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OCTET for Chamber Winds PETER ÖETVÖS (Hungary, 1944)

[#241] March 4, 2024

2008 | Chamber winds | Grade 6 | 10’ – 15’ | Octet

Hungarian composer, conductor, and educator Peter Eötvös

In celebration of his 80th anniversary, Octet, by Hungarian composer, conductor, and educator Peter Eötvös is our Composition of the Week.

Octet was written in 2008 after a commission of the Reina Sofia School of Music from Madrid, Spain. The work was premiered on April 2, 2008, in Frankfurt, Germany, by the Ensemble Modern.

Octet follows the famous Stravinsky’s octet instrumentation, flute, clarinet, 2 bassoons, 2 trumpets and 2 trombones. It has a duration of 13 minutes, and it is available at Ricordi Munich.


Peter Eötvös, is one of the leading exponents of the contemporary repertoire was born in Transylvania and claims to belong to Hungarian musical culture, remaining particularly attached to the art of Bartók, Kodaly, Kurtág and Ligeti. Some of his pieces are dedicated to Hungarian instruments, such as Psychokosmos, for solo Cymbalum and traditional orchestra (1993).

A graduate of the Budapest Academy of Music, he continued his musical studies in Germany, at the Hochschule für Musik in Cologne. He met Karlheinz Stockhausen and, between 1968 and 1976, performed with his ensemble and took part in the electronic music studio of Cologne's Westdeutscher Rundfunk.


In 1978, at Pierre Boulez's invitation, he conducted at IRCAM's inaugural concert. Following this experience, he was appointed musical director of the Ensemble Intercontemporain. He remained at the head of the ensemble until 1991.

Since his conducting debut at the London Proms, he has been a frequent visitor to London: he was Principal Conductor of the BBC Symphony Orchestra from 1985 to 1988. He was then appointed conductor of the Budapest Festival Orchestra from 1992 to 1995, then of the Budapest National Philharmonic Orchestra from 1998 to 2001, of the Hilversum Radio Chamber Orchestra (Netherlands) from 1994 to 2005, of the Stuttgart Radio Symphony Orchestra from 2003 to 2005, and of the Gothenburg Symphony Orchestra since 2003.


He is often invited to conduct prestigious ensembles such as the Berlin Philharmonic, Munich Philharmonic, Radio France Philharmonic, London Sinfonietta, Netherlands Radio Philharmonic, Royal Concertgebouw Orchestra, Orchestre de la Suisse Romande, Los Angeles Philharmonic and New Japan Philharmonic Orchestra. He has been invited to La Scala, the Royal Opera House Covent Garde, La Monnaie, the Glyndebourne Opera Festival and the Théâtre du Châtelet.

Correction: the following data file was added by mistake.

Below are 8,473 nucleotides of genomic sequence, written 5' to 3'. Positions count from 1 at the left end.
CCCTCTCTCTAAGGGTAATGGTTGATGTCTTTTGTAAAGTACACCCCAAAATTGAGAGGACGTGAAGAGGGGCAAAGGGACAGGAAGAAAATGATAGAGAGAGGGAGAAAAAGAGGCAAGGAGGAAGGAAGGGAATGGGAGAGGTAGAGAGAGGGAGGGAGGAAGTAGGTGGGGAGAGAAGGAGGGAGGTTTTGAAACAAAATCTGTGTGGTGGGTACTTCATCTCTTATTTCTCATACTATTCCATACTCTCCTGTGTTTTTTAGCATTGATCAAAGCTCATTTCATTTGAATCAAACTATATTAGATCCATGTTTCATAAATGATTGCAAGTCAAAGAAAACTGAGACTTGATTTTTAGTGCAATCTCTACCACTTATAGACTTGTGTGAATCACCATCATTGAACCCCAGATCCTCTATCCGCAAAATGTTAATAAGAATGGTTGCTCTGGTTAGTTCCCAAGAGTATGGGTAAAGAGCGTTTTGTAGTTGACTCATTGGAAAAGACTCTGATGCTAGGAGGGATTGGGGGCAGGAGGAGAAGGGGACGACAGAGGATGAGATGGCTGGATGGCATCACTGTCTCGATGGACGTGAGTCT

In 1991, he founded the International Eötvös Institute and Foundation for young conductors and composers. From 1992 to 1998, he taught at the Hochschule für Musik in Karlsruhe. He left this institution to teach at the Hochschule für Musik in Cologne from 1992 to 1998, before returning in 2002.

Alongside his extensive conducting and teaching career, Péter Eötvös has composed numerous pieces, influenced by his experience in Stockhausen's studio - Cricketmusic (1970), Elektrochronik, (1974), as well as his work with Boulez - and by other influences such as jazz: Music for New York: improvisation for soprano saxophone and percussion with tape (1971), by Frank Zappa - Psalm 151, In memoriam Frank Zappa (1993).


Right from the start of his career, his work was marked by the cinema and theatre, for which he intended his first compositions. His experience in this field is reflected in the structure of his major orchestral pieces such as ZeroPoints (1999), as well as in his operas Three sisters (1997-1998), Le Balcon (2001-2002), Angels in America (2002-2004), Lady Sarashina (2007), Die Tragödie des Teufels (2009).


Peter Eötvös has received on February 25, 2024, a Lifetime Achievement Award of the György Cziffra Festival for his several decades long outstanding work in national and international classical and contemporary music as composer and conductor.



Other works for winds include:


·      Brass – The Metal Space (7 brass and 2 percussions) 1990, 22’

·      Lectures différentes – for Saxophone Quartet, 2014, 9’



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